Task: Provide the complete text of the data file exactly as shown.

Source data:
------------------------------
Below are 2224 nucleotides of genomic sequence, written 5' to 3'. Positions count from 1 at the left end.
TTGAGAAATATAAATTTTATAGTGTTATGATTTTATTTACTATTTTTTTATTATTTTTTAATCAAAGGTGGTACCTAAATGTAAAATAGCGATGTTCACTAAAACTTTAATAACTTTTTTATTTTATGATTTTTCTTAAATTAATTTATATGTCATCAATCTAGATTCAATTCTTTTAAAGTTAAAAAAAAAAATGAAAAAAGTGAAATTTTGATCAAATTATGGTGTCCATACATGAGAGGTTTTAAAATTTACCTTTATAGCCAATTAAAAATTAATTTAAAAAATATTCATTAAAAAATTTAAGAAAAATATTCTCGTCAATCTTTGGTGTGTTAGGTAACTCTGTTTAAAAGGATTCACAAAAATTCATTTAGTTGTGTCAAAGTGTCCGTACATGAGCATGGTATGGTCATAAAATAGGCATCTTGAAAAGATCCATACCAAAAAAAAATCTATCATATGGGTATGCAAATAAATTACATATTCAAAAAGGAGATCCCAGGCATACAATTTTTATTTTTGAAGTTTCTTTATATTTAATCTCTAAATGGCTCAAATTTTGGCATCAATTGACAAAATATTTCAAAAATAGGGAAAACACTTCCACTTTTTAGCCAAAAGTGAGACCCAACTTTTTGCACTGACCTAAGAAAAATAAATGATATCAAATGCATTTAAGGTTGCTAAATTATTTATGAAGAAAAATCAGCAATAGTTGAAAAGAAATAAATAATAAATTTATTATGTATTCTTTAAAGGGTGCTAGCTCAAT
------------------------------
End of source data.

Below are 2224 nucleotides of genomic sequence, written 5' to 3'. Positions count from 1 at the left end.
TTGAGAAATATAAATTTTATAGTGTTATGATTTTATTTACTATTTTTTTATTATTTTTTAATCAAAGGTGGTACCTAAATGTAAAATAGCGATGTTCACTAAAACTTTAATAACTTTTTTATTTTATGATTTTTCTTAAATTAATTTATATGTCATCAATCTAGATTCAATTCTTTTAAAGTTAAAAAAAAAAATGAAAAAAGTGAAATTTTGATCAAATTATGGTGTCCATACATGAGAGGTTTTAAAATTTACCTTTATAGCCAATTAAAAATTAATTTAAAAAATATTCATTAAAAAATTTAAGAAAAATATTCTCGTCAATCTTTGGTGTGTTAGGTAACTCTGTTTAAAAGGATTCACAAAAATTCATTTAGTTGTGTCAAAGTGTCCGTACATGAGCATGGTATGGTCATAAAATAGGCATCTTGAAAAGATCCATACCAAAAAAAAATCTATCATATGGGTATGCAAATAAATTACATATTCAAAAAGGAGATCCCAGGCATACAATTTTTATTTTTGAAGTTTCTTTATATTTAATCTCTAAATGGCTCAAATTTTGGCATCAATTGACAAAATATTTCAAAAATAGGGAAAACACTTCCACTTTTTAGCCAAAAGTGAGACCCAACTTTTTGCACTGACCTAAGAAAAATAAATGATATCAAATGCATTTAAGGTTGCTAAATTATTTATGAAGAAAAATCAGCAATAGTTGAAAAGAAATAAATAATAAATTTATTATGTATTCTTTAAAGGGTGCTAGCTCAAT